The economic divide among countries worldwide carries over into patterns of land purchases and sales. The United States and large economies and trading markets of Asia and the Middle East represent at least 30 percent of global land purchases since 2000, according to the LandMatrix, an independent land monitoring initiative. In contrast, the largest sellers of land globally include Russia—also among the top buyers—as well as developing countries of Southeast Asia, Africa, and Latin America.
LandMatrix seeks data on land transactions to improve transparency and accountability in the transfer of land rights. The initiative focuses in particular on land for agricultural production, timber extraction, carbon trading, industry, renewable energy production, conservation, and tourism in low- and middle-income countries. Since 2000, growing of wood and fiber was the leading reason for land purchases, followed by the purchase of land for growing food crops and for access to biofuels.
Disclaimer from the LandMatrix: The data should not be taken as a reliable representation of reality. Reality is fast-changing as deals are changed, annulled, or new ones spring up. Many deals are not yet included in the database. As an open tool, the Observatory allows wide participation in constantly upgrading, correcting and improving the information it contains. Over time, with your help, it will become more accurate.
The world's 149 million total square kilometers of land is almost equally distributed among agricultural, forest, and other lands. Agricultural land consumes a slightly disproportionate share at 38 percent of the world's land area. About one third of the agricultural land is used as arable land, two-thirds by permanent meadows and pastures, and the remaining 3 percent as "permanent crops." An examination of the cross-country distribution of agricultural land reveals that China is the world's leader in total agricultural land, whereas Russia--the largest country by total land mass--has half as much agriulcultural land as China. Russia...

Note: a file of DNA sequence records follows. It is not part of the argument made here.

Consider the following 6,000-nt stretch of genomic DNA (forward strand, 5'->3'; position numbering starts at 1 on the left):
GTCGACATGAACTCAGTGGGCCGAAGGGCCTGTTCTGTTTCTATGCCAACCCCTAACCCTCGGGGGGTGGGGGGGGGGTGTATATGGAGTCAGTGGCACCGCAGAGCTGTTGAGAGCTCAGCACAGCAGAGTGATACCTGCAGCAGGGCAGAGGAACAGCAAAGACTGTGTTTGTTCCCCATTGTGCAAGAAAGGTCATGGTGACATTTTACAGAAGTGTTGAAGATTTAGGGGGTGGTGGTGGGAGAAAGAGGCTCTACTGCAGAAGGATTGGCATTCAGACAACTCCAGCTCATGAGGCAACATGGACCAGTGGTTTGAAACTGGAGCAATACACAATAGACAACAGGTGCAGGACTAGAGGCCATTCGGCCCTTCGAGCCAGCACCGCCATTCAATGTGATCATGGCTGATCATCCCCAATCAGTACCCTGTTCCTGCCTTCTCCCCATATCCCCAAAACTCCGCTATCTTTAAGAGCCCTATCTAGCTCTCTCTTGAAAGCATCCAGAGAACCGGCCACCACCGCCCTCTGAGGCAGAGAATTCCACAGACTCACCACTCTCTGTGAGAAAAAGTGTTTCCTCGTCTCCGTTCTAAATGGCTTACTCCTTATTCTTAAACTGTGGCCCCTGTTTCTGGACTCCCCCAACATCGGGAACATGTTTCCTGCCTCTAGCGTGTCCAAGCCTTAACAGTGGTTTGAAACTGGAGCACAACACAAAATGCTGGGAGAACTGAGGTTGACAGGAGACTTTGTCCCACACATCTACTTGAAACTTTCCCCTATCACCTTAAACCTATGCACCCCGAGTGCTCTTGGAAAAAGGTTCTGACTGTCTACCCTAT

Temporary crops is all land used for crops with a less than one-year growing cycle and which must be newly sown or planted for further production after the harvest. Countries with the biggest square of temporary crops are Russia, Australia, Argentina, Ukraine, and Sudan. These countries have more than 50 percent of total temporary crops. Source: Resource Statistics - Land
The Food and Agriculture Organization of the UN (FAO) will convene this meeting in order to bring together forestry experts and decision-makers from the region. The meeting is one of six region-specific meetings held every two years in support of the FAO Regional Forestry Commissions. Event holder: Food and Agriculture Organization
Source: FAO Resource Statistics - Land, May 2015